Some have argued that as early as 1514, Henry had come to believe that his marriage with Catherine was unlawful before God and that he was under God’s curse, since the couple had failed to produce offspring, having experienced multiple miscarriages and stillbirths.  However, in 1516, Catherine gave birth to Mary Tudor (eventually “Bloody” Mary), and Henry’s fears were, for a time, eased.  Henry desperately wanted a male heir to the throne.  The Tudor dynasty was still fragile.  For the good of the realm as well as the dynasty, Mary was a promising sign, but what Henry really needed was a son.

It is hard to determine what rekindled Henry’s fear over the legitimacy of his marriage, but the events of 1519 could not have helped the matter.  As much as Henry agonized over whether or not his marriage to Catherine was lawful, he did not experience the same turmoil of conscience in the multiple affairs he is said to have engaged in.  One affair of great importance to our present subject was his affair with Elizabeth Blount, who sometime in June of 1519 gave birth to an illegitimate child of the king.  What made this child of particular significance was that this child was a boy.  Lady Blount had given Henry a son.

The boy was given the name Henry Fitzroy.  Fitz meaning “son of” and Roy meaning “King.”  Rather than hiding the affair and the child, Henry proudly received the newborn at court declaring him the “Son of the King,” even acknowledging the boy and granting him a peerage (nobility) as the Duke of Richmond and Somerset.  This was the first time since the 12th century that an illegitimate child of the King had been elevated to nobility.  Henry was clearly paving the way for Henry to take the throne, even suggesting that Fitzroy marry his half sister Mary, so that Fitzroy could reign as king.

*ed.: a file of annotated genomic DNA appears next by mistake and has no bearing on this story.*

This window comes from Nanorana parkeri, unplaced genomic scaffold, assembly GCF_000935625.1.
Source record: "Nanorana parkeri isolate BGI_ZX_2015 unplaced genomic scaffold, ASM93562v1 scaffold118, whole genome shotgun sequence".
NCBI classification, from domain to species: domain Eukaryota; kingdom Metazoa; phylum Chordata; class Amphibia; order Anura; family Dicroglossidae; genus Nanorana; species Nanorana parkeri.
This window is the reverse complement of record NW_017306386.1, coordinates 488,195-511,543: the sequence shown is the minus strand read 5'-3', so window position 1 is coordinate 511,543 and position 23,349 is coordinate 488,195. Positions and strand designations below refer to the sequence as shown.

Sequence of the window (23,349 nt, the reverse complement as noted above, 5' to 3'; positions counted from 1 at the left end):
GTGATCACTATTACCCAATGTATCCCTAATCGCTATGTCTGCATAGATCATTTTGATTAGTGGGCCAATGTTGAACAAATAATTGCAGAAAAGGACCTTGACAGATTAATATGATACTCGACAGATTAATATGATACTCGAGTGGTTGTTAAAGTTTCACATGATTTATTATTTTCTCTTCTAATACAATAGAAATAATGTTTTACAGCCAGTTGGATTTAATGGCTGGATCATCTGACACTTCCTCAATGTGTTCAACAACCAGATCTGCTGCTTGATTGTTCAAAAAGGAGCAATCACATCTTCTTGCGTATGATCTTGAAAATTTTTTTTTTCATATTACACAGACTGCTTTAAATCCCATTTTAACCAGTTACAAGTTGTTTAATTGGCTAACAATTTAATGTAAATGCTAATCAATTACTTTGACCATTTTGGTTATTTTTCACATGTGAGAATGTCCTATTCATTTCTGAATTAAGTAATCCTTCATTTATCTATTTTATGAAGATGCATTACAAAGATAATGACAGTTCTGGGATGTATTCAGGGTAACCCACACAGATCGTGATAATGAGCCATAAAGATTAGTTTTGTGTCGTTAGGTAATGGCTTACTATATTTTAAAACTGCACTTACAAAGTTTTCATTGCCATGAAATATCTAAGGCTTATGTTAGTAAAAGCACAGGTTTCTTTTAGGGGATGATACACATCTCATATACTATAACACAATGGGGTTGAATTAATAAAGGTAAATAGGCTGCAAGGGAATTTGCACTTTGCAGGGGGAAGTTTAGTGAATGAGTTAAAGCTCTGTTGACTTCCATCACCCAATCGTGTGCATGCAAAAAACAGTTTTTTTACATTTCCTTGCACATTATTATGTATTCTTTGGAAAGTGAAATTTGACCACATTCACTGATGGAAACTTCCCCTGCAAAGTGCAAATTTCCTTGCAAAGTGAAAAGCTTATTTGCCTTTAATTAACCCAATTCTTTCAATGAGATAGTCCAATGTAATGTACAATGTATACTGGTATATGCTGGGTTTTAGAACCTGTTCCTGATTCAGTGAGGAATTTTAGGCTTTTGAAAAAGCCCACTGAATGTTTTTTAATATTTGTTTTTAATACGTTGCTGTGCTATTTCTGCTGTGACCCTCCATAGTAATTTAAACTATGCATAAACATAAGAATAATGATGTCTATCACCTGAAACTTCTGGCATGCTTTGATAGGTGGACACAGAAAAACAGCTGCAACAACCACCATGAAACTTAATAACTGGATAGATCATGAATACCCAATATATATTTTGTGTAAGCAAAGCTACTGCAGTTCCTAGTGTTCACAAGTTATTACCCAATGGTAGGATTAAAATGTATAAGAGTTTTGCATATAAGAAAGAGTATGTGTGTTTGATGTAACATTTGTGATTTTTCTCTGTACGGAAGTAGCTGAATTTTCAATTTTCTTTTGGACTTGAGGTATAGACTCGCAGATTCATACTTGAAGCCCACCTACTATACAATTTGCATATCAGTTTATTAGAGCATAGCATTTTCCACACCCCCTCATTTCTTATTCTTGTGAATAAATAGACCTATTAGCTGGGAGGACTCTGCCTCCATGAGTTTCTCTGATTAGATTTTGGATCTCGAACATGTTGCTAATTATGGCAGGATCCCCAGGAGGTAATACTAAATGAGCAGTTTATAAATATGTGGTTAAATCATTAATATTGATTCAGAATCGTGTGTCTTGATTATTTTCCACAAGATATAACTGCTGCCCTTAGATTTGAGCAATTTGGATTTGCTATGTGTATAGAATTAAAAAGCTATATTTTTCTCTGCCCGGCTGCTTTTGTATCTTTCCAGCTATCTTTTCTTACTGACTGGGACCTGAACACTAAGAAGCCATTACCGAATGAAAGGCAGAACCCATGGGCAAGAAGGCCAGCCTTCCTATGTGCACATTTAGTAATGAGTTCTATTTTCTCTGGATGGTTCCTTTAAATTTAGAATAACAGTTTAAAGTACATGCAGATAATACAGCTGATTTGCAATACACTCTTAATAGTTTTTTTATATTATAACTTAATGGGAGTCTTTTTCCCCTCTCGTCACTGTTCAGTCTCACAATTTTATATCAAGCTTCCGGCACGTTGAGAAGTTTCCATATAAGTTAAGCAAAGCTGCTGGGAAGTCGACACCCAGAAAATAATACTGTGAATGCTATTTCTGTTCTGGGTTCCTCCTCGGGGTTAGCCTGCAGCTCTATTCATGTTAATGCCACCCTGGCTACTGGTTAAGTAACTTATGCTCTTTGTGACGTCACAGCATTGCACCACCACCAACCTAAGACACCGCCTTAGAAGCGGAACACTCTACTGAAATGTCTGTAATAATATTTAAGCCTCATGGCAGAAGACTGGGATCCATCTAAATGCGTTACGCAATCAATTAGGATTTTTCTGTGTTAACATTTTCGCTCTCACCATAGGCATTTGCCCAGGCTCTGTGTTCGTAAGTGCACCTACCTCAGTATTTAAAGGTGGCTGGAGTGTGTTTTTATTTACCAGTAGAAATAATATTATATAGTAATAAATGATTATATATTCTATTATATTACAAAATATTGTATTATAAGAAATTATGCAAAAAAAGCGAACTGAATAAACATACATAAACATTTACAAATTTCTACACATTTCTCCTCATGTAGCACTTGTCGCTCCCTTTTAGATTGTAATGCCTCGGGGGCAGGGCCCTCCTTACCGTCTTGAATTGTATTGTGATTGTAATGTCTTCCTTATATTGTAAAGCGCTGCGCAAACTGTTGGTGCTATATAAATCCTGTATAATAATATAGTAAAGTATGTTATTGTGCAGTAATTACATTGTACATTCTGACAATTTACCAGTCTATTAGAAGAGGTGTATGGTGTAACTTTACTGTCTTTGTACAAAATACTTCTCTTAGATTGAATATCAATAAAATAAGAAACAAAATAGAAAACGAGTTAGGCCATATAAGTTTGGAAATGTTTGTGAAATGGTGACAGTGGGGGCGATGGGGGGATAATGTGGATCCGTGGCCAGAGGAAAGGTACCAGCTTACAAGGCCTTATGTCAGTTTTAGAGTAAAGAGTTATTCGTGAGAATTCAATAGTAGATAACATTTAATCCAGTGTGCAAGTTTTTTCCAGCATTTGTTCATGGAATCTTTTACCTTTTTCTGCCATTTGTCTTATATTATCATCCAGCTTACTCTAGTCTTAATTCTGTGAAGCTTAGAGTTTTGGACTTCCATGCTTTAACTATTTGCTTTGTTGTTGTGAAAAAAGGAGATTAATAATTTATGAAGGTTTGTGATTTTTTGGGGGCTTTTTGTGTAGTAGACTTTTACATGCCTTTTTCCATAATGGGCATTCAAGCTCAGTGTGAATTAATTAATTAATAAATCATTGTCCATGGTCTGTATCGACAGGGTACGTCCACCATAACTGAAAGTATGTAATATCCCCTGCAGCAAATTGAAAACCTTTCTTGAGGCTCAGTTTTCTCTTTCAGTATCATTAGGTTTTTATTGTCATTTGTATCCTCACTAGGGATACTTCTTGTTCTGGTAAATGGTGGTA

Perhaps of greater significance to our present narrative however, is that Henry had proven that he was capable of producing a male offspring.  In his mind then, the problem did not reside in himself but was the product of his unlawful marriage to his wife, Catherine.  Henry returned to his study of the scriptural prohibitions in Leviticus and concluded that God was justly angry with him and punishing him for his sin in marrying his brother’s wife.  Henry’s conscience was not eased by the council of his clergymen, one of whom suggested that in the original Hebrew, the curse was not childlessness but specifically the death of sons.